• Stir-fry the meat mixture in the frying pan for a few minutes and, at the same time, pop a knob of butter into another saucepan and put onto a gentle heat (yes, you can do ‘do-it-at-the-same-time’ cooking).
  • Put the baby spinach leaves into the saucepan and stir them about a bit. Yes, they will all fit – spinach just vanishes like the pound in your wallet as it wilts.                                                                               Put more in, you’ll need it.  Come on….  
  • You’ll see that it just reduces down to a lovely lush, dark green veg… oooooh, wonderful. The buttery liquid produced in the spinach saucepan (give the spinach a good squeeeeeeeze) should be drained into the meat mixture and stirred in.  Ready to plate up?
  • So, put a dollop of the lovely spinach in the middle of the plate and serve the meat mixture onto it, allowing it to spill over onto one side of the plate so that the spinach bed is still quite visible. Just for prettiness.

Now, just you make sure that you do the washing up straight after you’ve finished the eatin’ of it.  Yes?

Beetroot & Ginger Relish:

Beetroot & Ginger Relish:

This recipe uses pre-cooked beetroot.

The Balsamic vinegar adds depth and sweetness.  Fills about 3 x 1lb jars.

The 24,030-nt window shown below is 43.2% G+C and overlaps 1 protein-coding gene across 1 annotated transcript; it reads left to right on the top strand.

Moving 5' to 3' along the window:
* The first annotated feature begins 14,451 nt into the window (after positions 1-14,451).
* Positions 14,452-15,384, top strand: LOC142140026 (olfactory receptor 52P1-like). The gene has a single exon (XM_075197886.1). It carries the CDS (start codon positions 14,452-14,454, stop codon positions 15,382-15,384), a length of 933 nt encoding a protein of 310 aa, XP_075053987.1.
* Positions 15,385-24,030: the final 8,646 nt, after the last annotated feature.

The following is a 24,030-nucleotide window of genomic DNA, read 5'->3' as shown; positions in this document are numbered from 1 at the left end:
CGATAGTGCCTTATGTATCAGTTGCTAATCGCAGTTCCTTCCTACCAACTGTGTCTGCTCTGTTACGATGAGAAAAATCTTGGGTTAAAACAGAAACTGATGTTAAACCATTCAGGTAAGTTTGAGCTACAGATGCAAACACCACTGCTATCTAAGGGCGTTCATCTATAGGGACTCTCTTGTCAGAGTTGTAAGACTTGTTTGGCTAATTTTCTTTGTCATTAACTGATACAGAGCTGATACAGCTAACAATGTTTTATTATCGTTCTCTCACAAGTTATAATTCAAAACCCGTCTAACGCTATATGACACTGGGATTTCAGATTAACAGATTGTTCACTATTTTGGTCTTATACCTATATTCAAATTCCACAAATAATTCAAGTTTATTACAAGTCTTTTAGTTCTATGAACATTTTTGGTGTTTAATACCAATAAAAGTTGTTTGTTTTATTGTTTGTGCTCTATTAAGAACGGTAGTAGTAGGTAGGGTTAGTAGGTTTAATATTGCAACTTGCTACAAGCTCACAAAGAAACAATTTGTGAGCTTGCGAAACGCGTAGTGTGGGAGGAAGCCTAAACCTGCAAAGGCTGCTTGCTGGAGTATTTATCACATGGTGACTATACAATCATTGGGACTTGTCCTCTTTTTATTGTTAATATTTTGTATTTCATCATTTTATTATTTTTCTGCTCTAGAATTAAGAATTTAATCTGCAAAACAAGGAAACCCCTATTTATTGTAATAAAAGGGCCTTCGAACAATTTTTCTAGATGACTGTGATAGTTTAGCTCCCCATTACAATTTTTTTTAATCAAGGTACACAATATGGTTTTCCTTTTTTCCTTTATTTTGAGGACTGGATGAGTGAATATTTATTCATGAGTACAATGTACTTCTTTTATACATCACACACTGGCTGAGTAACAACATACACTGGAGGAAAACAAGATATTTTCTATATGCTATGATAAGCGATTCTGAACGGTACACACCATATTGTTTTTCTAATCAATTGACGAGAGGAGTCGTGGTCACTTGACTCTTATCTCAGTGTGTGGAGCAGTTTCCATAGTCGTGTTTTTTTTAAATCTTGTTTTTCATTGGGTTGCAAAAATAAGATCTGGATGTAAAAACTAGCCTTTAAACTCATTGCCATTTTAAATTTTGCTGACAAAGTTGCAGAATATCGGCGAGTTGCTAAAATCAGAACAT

Find:

  • 1kg Beetroot, pre-cooked and in those plastic packets/bags
  • 1kg onion, chopped
  • 2 tbs capers, chopped
  • 5 small (UK) cloves of garlic, according to taste.  Go on…. use more!
  • 2 apples, cored & diced
  • 1tbsp Olive Oil
  • 100g Golden Castor Sugar
  • 50g Soft Dark Brown Sugar
  • 50ml Red Wine Vinegar
  • 2 pinch (at least) ground cinnamon
  • 2 pinch (at least) ground cloves
  • 100ml Balsamic Vinegar

Method

  • Coarsely grate/dice the onions, apple and chop the cooked beetroot, keeping it separate.
  • Heat the olive oil in a pan and gently sweat the onion & apple for around 20+ minutes before adding all of the remaining ingredients except the chopped beetroot
  • Bring to the boil, stirring to dissolve the sugar, adding the chopped beetroot when the mixture is at boiling point.
  • Stir well until back to boiling point.
  • Turn the heat down and simmer gently for 2 hours, stirring quite often – don’t abandon it and piss off down t’pub………
  • After 2 hours, the relish/chutney should be very thick, perhaps resembling pickled red cabbage, but without too much liquid content. If it is too liquid, leave it to simmer on a very low heat  with the lid off until it is as you want it – it won’t hurt at all so long as you don’t allow it to burn (so you STILL can’t piss off down t’pub!).
  • Spoon into sterilized jars, top with a paper preserving disc and seal.
  • It needs to mature/season/improve/fester for 6 months. Definitely a top shelf chutney.
  • Should keep well for several months (even a couple of years) in a dark cupboard. Once opened, store in the fridge.
  • Make it in November one year and use it for Xmas the following year, as it perks up tired turkey a treat when it has matured!